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Three Village Historian

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The stark beauty of Glen Coe complete with a piper. Photo from Beverly Tyler

By Beverly C. Tyler

Scotland is a wonderful, wild and surprising place to visit.

A part of the United Kingdom, Scotland demonstrates an independent spirit, single malt whisky and haggis, a traditional food that defies categorization. Scotland has many wonderful heroes, and movies have been made about some of them.

Scotland also raised poets, writers and scientists as well as a number of kings, queens, lords and ladies, some of whom literally lost their heads. Growing up, I was thrilled by the adventures of Ivanhoe by Sir Walter Scott. Abbotsford, his home and gardens are an hour south of Edinburgh.

My wife, Barbara, and I have wanted to visit Scotland for a number of years, and this June we spent a week exploring some of the Scottish Highlands and the Trossachs National Park around Loch Lomond and Loch Katrine.

We drove a rental car from Manchester Airport to Edinburgh, where we spent the first three nights. We started the first day in Edinburgh by taking a one-day, 12-hour small-group bus tour to Glen Coe, Loch Ness and the Scottish Highlands.

It was a wonderful introduction to Scotland and we had a very knowledgeable and good-natured driver and guide.

We stopped at Glen Coe, where we took in the stark beauty and listened to a Scot playing the bagpipes. There, a most tragic and moving story was played out in 1692, when 38 men of the Clan MacDonald were massacred by the Campbells who had accepted their hospitality, on the grounds that the MacDonalds had not been prompt in pledging allegiance to the new monarchs, William and Mary. Another 40 women and children died of exposure after their homes were burned.

At Fort Augustus, we watched boats going through the three locks between Loch Ness and the canal that took them to the next lock. Loch Ness, reputed home of the mythical monster, and Ben Nevis, the highest mountain in the British Isles, are both scenes of landscape beauty. The weather adds to the overall effect.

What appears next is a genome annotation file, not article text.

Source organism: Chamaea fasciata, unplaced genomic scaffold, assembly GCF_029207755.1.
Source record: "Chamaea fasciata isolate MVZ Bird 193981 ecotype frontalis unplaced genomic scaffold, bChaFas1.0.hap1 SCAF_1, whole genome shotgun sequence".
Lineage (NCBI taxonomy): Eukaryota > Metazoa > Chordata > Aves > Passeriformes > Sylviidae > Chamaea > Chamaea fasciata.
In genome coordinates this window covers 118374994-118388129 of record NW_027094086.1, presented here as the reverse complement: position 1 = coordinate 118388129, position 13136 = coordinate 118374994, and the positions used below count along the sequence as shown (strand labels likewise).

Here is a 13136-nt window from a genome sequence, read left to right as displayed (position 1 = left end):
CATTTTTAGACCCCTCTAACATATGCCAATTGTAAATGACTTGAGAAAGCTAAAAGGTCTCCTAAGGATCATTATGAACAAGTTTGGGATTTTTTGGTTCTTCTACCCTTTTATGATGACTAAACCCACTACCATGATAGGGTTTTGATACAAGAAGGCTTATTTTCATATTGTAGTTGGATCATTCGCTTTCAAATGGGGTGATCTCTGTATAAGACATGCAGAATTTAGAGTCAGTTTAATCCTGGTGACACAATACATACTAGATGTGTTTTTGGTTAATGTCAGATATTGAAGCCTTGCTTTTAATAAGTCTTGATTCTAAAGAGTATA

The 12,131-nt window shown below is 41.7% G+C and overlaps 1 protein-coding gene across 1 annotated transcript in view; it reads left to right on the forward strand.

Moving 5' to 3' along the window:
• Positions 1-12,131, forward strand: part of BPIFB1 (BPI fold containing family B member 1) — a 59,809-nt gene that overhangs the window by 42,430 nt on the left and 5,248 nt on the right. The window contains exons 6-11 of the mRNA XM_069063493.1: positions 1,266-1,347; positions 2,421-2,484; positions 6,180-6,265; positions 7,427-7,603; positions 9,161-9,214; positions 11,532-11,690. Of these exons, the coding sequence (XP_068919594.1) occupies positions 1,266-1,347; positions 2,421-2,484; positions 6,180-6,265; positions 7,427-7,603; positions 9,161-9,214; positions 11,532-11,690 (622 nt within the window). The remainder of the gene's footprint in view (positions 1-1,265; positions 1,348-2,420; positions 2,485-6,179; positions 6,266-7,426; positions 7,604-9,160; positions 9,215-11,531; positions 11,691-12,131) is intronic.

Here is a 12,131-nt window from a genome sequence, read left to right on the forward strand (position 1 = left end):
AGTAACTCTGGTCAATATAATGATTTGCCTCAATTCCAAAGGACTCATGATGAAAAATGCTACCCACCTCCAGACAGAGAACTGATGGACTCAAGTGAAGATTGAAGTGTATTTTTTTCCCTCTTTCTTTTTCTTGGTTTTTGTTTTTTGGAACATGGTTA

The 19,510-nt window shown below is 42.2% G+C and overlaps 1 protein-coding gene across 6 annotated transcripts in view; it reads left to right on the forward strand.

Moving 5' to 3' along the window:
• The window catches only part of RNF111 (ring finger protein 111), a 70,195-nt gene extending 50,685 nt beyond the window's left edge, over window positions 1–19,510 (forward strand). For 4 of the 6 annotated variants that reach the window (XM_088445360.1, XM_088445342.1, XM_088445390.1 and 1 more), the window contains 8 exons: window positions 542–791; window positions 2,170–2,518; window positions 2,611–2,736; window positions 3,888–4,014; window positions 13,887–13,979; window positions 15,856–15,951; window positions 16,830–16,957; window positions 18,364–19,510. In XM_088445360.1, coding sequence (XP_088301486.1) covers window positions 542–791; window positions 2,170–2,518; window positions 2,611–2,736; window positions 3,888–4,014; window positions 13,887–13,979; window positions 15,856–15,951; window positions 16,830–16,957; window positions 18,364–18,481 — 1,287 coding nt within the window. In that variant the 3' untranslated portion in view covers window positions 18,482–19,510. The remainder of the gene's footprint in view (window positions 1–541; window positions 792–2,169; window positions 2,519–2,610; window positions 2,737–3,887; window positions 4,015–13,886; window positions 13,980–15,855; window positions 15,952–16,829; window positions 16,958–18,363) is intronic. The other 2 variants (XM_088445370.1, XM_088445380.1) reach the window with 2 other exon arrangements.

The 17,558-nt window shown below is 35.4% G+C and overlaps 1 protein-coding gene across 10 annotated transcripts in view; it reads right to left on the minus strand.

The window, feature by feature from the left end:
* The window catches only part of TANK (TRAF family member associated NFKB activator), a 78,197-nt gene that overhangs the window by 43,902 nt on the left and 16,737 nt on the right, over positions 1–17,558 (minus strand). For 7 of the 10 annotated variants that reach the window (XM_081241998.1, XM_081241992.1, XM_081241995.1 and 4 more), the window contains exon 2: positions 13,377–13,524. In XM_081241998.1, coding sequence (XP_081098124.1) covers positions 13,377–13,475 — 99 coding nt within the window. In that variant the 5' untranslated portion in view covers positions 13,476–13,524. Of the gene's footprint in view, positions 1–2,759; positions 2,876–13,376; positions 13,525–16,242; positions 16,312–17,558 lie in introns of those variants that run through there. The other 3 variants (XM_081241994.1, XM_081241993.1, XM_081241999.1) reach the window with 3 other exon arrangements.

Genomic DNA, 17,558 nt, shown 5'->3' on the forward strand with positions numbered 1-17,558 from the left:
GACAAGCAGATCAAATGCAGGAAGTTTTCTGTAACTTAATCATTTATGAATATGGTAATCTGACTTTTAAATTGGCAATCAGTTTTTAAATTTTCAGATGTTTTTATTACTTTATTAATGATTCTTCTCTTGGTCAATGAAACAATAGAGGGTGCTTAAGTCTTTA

In contrast, the next day, we toured The Royal Yacht Britannia, which was a favorite of Queen Elizabeth II. It is now permanently berthed in Edinburgh and the self-guided audio tour was the best organized. In the tea and lunchroom, we were treated like royalty and the story of the ship, the royals who lived on it and the men and women who worked on it was clear, informative and enlightening.

We walked the Royal Mile in Edinburgh from the castle to the Palace of Holyroodhouse. We especially enjoyed The Scotch Whisky Experience tour and learned a lot about single malt scotch.

We also enjoyed the gigantic Museum of Childhood and the John Knox House. We learned a lot about Knox, his life and his turbulent relationship with Mary, Queen of Scots. We also toured St. Giles’ Cathedral where Knox preached reform leading to the abdication of Mary.

We learned about regional differences in scotch whisky as well as a great deal about the relationships of the people of Scotland to each other and to the English. It is a turbulent history of a strong, self-reliant people.

The next three days we headed north and west into the area of the Trossachs National Park. This is one of the most beautiful areas of Scotland. We drove first to the tiny village of Balquhidder and along its narrow roads, often sharing them with bike riders. We then drove farther north to Killin, which is known for the falls that flow through the town and at one time provided milling power. Here and throughout Scotland and England are walking trails that go along lochs (lakes in England) and through fields, farms and villages. It was a delight for the eye and refreshing beauty for the soul. To be continued.

Beverly Tyler is the Three Village Historical Society historian.